newly created quota to be granted to Maori…A similar mechanism could be developed for grants of marine farm licences…At
the core of National’s solution is our desire to promote unity between all New Zealanders".
"WE WILL FIGHT THEM ON THE BREACHES"
"The decision of the Court of Appeal was not based on race and ethnicity but instead on customary property and the right
to be heard in court… In fact the Treaty does not bestow any greater rights on the general Maori mass... It is our view
that: a) the Crown is bound to respect the proprietary rights of Ngai Tahu whanau and hapu even if they are property
rights held in common with others; b) the Crown cannot extinguish Ngai Tahu proprietary rights, at least in times of
peace, without the consent of Ngai Tahu ... The PM is being a very cheeky Clarky" (confusing access to beaches above the
high water mark, with foreshore between high and low water mark). "Ngai Tahu want you to recognise our property
rights..." -Tahu Potiki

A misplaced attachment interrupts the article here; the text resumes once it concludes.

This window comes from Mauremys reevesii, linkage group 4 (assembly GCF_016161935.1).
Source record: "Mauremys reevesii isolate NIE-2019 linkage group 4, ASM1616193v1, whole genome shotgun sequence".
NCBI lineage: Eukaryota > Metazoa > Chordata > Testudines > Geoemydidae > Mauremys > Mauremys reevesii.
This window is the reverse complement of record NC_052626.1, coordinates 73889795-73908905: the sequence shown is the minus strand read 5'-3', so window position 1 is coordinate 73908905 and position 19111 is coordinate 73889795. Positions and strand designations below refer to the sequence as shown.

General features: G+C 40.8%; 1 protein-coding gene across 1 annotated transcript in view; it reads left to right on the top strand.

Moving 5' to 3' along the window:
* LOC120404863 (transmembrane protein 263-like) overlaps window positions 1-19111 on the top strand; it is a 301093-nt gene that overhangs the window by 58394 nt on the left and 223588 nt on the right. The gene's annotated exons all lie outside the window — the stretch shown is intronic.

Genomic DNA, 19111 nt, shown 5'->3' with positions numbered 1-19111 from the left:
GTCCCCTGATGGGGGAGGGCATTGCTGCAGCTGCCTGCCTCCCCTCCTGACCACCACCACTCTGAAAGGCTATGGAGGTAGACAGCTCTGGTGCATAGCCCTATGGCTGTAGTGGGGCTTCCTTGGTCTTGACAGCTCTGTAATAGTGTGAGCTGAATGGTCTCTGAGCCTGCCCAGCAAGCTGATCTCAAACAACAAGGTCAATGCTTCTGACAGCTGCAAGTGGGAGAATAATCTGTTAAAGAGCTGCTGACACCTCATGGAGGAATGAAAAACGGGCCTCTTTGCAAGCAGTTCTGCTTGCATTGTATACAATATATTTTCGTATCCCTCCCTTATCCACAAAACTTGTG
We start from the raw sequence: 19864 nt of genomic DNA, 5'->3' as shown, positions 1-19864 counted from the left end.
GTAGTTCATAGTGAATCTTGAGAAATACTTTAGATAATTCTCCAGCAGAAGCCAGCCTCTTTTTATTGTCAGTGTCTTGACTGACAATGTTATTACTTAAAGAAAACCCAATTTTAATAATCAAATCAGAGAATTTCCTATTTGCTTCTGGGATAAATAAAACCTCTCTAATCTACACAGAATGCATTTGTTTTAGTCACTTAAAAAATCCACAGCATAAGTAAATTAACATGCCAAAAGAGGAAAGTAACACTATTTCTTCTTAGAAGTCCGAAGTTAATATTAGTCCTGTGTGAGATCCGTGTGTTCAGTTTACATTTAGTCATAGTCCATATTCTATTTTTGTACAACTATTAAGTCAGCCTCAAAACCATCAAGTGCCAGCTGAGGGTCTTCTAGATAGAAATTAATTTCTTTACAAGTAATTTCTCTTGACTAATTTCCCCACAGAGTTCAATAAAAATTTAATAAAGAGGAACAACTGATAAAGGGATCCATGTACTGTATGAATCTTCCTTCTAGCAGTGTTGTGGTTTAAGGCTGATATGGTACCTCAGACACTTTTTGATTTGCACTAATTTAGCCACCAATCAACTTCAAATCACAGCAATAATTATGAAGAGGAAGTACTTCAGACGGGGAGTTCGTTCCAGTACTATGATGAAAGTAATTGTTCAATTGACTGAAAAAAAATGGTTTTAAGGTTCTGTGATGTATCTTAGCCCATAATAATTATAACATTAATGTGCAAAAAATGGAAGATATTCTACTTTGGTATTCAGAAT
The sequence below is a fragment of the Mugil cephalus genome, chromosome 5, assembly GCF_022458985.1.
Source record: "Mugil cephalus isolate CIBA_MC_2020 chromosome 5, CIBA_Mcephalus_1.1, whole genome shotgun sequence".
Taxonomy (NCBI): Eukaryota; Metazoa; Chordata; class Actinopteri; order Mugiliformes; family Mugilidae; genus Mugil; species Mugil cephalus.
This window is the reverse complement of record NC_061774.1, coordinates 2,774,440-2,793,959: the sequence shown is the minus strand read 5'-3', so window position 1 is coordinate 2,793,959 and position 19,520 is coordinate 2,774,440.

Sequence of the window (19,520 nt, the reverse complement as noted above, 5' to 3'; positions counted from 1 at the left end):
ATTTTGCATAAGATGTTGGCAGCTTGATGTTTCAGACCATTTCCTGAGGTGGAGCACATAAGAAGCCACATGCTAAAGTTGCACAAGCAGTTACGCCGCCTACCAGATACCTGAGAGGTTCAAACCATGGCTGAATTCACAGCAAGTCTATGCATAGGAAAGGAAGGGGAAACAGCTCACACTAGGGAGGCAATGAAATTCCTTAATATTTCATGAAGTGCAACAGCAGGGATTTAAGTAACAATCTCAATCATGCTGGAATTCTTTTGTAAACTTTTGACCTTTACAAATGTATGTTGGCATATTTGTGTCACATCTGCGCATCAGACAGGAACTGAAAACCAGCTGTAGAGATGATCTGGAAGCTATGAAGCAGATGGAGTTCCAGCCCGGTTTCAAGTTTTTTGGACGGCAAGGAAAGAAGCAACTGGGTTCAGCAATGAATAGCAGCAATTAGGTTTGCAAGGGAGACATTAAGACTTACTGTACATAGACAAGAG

ACT ON THE BEACH
Richard Prebble presented ACT’s five-point position on the foreshore issue. 1. The government should appeal the
Marlborough decision to the Privy Council – which it can do by joining the Marlborough Harbour Board appeal. 2. Labour
should abandon its plans to abolish our links to the Privy Council. 3. We must reject the concept of public domain. The
Crown is all of us, and we are all equal before the law. 4. We must uphold property rights. Crown ownership of seabed
and foreshore does not exclude Maori from exercising customary title should they prove that they do, and have
continuously, exercised such title. 5. We must absolutely reject any law based on race.
ON THE WEB
All papers will all be posted at http://www.act.org.nz/foreshore by 3pm and from Wednesday there will be video of all
Readers are invited to ACT’s next initiative. The launch of Deborah Coddington’s new book "Let Parents Choose".
Place: National Portrait Gallery, Bowen House, Wellington
Date: Thursday 9 October
For further information, see http://www.act.org.nz/choice This message has been brought to you from the ACT New Zealand